As it all drew to a close, there were shrieks of delight as the Royal Standard appeared over the Palace signifying that we would, after all, be seeing Her Majesty in person. In keeping with the spirit of this occasion, she received a fanfare in the form of Ed Sheeran strumming his hit Perfect, while giant screens flashed up images from the Royal Family’s own albums. These were not so much formal shots of the sovereign as snaps of a proud young mum, a grandmother, a wife sharing a joke with a husband only recently departed. The brilliant poignancy of it all prompted some those around me to start biting their lips and reaching for the tissues.

At which point, the doors opened, out she came and they crumpled.

Naomi Campbell during the Platinum Jubilee Pageant in front of Buckingham Palace

Kate Moss and Patsy Kensit ride a bus during the Platinum Pageant

These past four days have taught as many things, even if none of it should have come as a surprise. They have taught us the depth of feeling for our head of state and for the family she leads, an uncomplicated affection which runs so much deeper than many imagine. They have taught us that monarchy has an astonishing capacity to unite us at every level.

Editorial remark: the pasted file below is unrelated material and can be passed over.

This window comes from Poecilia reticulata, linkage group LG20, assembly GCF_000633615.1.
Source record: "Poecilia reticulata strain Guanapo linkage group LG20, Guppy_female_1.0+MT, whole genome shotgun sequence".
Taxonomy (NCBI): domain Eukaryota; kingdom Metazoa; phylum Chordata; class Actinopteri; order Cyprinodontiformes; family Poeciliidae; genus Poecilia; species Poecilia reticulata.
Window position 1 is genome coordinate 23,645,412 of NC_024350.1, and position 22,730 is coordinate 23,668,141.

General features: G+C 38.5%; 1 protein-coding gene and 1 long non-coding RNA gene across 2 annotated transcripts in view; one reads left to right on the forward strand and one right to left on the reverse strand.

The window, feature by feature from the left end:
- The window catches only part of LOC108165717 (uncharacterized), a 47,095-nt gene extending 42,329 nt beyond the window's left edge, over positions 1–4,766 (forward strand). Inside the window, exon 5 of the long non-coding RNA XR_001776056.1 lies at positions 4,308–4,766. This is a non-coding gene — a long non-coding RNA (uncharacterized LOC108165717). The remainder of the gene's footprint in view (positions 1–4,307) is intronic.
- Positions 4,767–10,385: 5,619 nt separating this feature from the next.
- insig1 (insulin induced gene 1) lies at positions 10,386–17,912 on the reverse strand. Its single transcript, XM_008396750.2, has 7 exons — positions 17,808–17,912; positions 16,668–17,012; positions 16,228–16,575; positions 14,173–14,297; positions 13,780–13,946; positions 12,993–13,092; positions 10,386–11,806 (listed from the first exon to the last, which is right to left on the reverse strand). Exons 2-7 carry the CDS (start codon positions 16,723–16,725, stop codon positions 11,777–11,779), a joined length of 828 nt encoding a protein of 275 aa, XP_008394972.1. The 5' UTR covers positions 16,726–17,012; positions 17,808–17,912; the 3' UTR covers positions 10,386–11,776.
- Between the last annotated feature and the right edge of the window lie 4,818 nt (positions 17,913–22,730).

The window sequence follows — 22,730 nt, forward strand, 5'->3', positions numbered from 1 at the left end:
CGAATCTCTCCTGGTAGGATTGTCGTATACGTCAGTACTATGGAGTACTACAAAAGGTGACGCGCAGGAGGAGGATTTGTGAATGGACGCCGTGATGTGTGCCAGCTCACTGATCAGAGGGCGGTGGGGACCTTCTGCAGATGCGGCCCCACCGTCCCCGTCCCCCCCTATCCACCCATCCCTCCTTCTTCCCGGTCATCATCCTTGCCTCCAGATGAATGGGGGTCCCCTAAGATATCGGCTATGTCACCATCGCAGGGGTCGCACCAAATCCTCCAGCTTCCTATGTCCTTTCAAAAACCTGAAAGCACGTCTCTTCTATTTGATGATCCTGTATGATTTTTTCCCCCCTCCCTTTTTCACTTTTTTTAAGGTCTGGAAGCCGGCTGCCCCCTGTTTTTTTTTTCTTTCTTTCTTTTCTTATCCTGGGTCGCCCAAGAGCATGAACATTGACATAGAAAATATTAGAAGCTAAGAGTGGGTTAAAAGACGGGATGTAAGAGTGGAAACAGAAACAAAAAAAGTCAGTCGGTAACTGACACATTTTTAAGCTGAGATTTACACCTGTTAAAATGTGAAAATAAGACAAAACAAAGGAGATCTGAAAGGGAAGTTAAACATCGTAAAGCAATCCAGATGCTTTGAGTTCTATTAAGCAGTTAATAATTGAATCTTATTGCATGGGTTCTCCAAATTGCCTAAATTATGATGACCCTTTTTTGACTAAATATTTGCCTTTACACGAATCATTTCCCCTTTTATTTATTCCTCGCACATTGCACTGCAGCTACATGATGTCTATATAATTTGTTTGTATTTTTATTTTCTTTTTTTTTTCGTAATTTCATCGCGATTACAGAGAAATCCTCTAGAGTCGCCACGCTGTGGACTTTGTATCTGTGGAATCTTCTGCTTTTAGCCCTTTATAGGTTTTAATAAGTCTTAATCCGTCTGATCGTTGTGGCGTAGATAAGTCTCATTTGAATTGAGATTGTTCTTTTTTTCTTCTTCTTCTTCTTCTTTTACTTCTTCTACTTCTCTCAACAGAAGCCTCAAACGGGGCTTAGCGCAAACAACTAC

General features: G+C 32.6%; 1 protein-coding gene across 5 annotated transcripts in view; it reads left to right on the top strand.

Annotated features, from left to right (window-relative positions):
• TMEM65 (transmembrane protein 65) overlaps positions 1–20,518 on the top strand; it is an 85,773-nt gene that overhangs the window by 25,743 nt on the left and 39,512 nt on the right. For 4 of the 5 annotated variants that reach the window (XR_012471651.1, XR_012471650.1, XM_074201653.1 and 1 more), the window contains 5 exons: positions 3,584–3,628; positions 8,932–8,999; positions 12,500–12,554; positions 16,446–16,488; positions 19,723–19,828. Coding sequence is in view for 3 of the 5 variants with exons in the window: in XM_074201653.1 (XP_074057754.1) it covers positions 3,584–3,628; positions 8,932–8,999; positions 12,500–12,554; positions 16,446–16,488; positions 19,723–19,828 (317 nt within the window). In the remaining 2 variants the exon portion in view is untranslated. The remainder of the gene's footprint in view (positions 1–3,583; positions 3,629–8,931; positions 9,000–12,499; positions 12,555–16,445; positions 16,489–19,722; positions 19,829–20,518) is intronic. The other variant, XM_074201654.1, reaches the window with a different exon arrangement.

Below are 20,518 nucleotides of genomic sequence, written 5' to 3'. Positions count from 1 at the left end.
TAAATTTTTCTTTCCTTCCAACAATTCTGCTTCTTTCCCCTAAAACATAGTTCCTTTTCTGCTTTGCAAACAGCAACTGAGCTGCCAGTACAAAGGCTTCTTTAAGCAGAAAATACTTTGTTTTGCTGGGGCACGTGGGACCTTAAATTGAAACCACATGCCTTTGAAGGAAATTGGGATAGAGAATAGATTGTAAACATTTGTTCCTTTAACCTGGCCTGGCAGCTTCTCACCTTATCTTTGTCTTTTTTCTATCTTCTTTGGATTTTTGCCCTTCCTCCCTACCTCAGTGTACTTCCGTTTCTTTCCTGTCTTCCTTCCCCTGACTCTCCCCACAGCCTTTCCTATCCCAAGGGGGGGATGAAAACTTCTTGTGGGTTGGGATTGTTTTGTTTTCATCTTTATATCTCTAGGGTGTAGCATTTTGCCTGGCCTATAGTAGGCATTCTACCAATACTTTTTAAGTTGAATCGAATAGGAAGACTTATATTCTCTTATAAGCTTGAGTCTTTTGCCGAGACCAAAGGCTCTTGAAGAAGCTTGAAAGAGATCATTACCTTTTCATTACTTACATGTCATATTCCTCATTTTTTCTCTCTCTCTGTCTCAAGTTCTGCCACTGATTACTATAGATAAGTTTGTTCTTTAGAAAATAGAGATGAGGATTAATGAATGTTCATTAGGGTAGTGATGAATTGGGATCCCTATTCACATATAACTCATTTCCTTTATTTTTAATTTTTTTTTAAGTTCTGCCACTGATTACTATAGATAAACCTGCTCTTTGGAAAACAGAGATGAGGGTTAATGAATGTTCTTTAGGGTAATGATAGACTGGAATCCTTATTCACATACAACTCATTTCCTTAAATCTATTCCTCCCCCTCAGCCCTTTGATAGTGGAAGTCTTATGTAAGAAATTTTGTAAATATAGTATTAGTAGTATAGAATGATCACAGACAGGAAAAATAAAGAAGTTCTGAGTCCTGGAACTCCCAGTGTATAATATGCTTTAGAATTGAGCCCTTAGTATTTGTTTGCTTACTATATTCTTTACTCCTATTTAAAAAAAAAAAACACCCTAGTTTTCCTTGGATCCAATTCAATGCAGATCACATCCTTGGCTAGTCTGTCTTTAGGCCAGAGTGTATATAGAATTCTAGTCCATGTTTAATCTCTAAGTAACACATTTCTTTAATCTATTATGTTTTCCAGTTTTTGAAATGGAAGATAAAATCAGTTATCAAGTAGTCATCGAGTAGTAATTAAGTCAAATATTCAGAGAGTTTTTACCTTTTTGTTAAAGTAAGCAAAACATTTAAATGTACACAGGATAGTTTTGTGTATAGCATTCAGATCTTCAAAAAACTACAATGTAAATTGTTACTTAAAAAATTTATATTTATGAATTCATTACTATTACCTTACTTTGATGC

The past few days have focused, understandably, on the big national events but let’s hear it for those indefatigable, unsung organisers of countless magical moments nationwide. Hats off to, say, little Corston in Somerset where they have been enjoying everything from a Jubilee Songs of Praise and three-hour peal of bells to a jubilee quiz night, jubilee owl-spotting and jubilee boules, not to mention a cracking tea and cake party.

Hats off to Inveraray’s Pipe Major Stuart Liddle who wrote a new piece for the Queen, Diu Regnare, which has now been played right around the world while he himself played it as the Dunn na Quaich beacon was lit overlooking Inveraray Castle.

Three cheers for those stalwart committee members behind every last Jubilee Big Lunch and the smallest street party in the tiniest cul de sac. And hats off, too, to the architects of that jaw-dropping lightshow over the Palace on Saturday night.

We have learned that we have so much more in common than that which sets us apart.

Above all, we have been reminded why that should be.

We have taken her for granted for most of the past 70 years. Yesterday, however, we were reminded that she – and we – have all earned a place in history this weekend.

The cook and the runner: Mo Farah (right) and Gok Wan (left) take part in the parade

Photo ready: Holly Willoughby (left) and Rylan Clark (right) wave while marking the end of the celebrations for the Platinum Jubilee